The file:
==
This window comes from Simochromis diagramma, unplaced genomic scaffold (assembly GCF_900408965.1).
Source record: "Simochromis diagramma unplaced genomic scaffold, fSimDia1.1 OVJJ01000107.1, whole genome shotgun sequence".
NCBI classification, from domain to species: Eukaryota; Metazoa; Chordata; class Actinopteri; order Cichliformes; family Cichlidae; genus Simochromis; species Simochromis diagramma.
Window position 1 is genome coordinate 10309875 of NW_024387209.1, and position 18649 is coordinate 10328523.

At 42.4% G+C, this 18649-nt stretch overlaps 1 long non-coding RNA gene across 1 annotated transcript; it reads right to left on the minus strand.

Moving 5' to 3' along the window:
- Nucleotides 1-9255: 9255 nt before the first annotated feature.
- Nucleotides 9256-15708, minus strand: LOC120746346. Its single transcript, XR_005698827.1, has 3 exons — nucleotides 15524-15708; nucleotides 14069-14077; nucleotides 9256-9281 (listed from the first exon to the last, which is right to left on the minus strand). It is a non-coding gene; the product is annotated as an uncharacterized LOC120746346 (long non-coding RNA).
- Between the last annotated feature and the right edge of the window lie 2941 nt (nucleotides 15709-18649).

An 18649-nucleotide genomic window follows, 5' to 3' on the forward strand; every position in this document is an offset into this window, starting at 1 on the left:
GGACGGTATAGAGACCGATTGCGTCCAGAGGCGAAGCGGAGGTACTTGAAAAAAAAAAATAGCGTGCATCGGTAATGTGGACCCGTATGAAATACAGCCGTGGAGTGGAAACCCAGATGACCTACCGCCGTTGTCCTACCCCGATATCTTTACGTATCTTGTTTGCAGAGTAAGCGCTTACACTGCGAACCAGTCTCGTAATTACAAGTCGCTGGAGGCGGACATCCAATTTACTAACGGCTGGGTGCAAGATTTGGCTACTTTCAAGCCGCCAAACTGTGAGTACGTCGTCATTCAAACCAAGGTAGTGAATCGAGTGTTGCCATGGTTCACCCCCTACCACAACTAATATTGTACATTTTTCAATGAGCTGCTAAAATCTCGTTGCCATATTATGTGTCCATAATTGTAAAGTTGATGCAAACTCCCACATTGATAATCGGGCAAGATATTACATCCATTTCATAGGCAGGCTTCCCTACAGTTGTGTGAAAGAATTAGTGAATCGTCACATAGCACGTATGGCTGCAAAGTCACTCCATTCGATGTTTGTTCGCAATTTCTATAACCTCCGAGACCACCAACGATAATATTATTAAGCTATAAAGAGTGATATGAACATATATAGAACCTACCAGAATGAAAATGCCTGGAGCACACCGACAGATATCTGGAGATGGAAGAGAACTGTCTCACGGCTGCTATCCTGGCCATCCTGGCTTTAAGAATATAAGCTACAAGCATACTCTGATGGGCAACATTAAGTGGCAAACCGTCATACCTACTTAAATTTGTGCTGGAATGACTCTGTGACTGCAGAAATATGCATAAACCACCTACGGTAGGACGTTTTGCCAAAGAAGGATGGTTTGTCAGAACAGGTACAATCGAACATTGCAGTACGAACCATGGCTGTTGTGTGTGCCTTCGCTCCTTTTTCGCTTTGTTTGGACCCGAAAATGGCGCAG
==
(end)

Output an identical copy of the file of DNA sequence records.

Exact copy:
This window comes from Simochromis diagramma, unplaced genomic scaffold (assembly GCF_900408965.1).
Source record: "Simochromis diagramma unplaced genomic scaffold, fSimDia1.1 OVJJ01000107.1, whole genome shotgun sequence".
NCBI classification, from domain to species: Eukaryota; Metazoa; Chordata; class Actinopteri; order Cichliformes; family Cichlidae; genus Simochromis; species Simochromis diagramma.
Window position 1 is genome coordinate 10309875 of NW_024387209.1, and position 18649 is coordinate 10328523.

At 42.4% G+C, this 18649-nt stretch overlaps 1 long non-coding RNA gene across 1 annotated transcript; it reads right to left on the minus strand.

Moving 5' to 3' along the window:
- Nucleotides 1-9255: 9255 nt before the first annotated feature.
- Nucleotides 9256-15708, minus strand: LOC120746346. Its single transcript, XR_005698827.1, has 3 exons — nucleotides 15524-15708; nucleotides 14069-14077; nucleotides 9256-9281 (listed from the first exon to the last, which is right to left on the minus strand). It is a non-coding gene; the product is annotated as an uncharacterized LOC120746346 (long non-coding RNA).
- Between the last annotated feature and the right edge of the window lie 2941 nt (nucleotides 15709-18649).

An 18649-nucleotide genomic window follows, 5' to 3' on the forward strand; every position in this document is an offset into this window, starting at 1 on the left:
GGACGGTATAGAGACCGATTGCGTCCAGAGGCGAAGCGGAGGTACTTGAAAAAAAAAAATAGCGTGCATCGGTAATGTGGACCCGTATGAAATACAGCCGTGGAGTGGAAACCCAGATGACCTACCGCCGTTGTCCTACCCCGATATCTTTACGTATCTTGTTTGCAGAGTAAGCGCTTACACTGCGAACCAGTCTCGTAATTACAAGTCGCTGGAGGCGGACATCCAATTTACTAACGGCTGGGTGCAAGATTTGGCTACTTTCAAGCCGCCAAACTGTGAGTACGTCGTCATTCAAACCAAGGTAGTGAATCGAGTGTTGCCATGGTTCACCCCCTACCACAACTAATATTGTACATTTTTCAATGAGCTGCTAAAATCTCGTTGCCATATTATGTGTCCATAATTGTAAAGTTGATGCAAACTCCCACATTGATAATCGGGCAAGATATTACATCCATTTCATAGGCAGGCTTCCCTACAGTTGTGTGAAAGAATTAGTGAATCGTCACATAGCACGTATGGCTGCAAAGTCACTCCATTCGATGTTTGTTCGCAATTTCTATAACCTCCGAGACCACCAACGATAATATTATTAAGCTATAAAGAGTGATATGAACATATATAGAACCTACCAGAATGAAAATGCCTGGAGCACACCGACAGATATCTGGAGATGGAAGAGAACTGTCTCACGGCTGCTATCCTGGCCATCCTGGCTTTAAGAATATAAGCTACAAGCATACTCTGATGGGCAACATTAAGTGGCAAACCGTCATACCTACTTAAATTTGTGCTGGAATGACTCTGTGACTGCAGAAATATGCATAAACCACCTACGGTAGGACGTTTTGCCAAAGAAGGATGGTTTGTCAGAACAGGTACAATCGAACATTGCAGTACGAACCATGGCTGTTGTGTGTGCCTTCGCTCCTTTTTCGCTTTGTTTGGACCCGAAAATGGCGCAG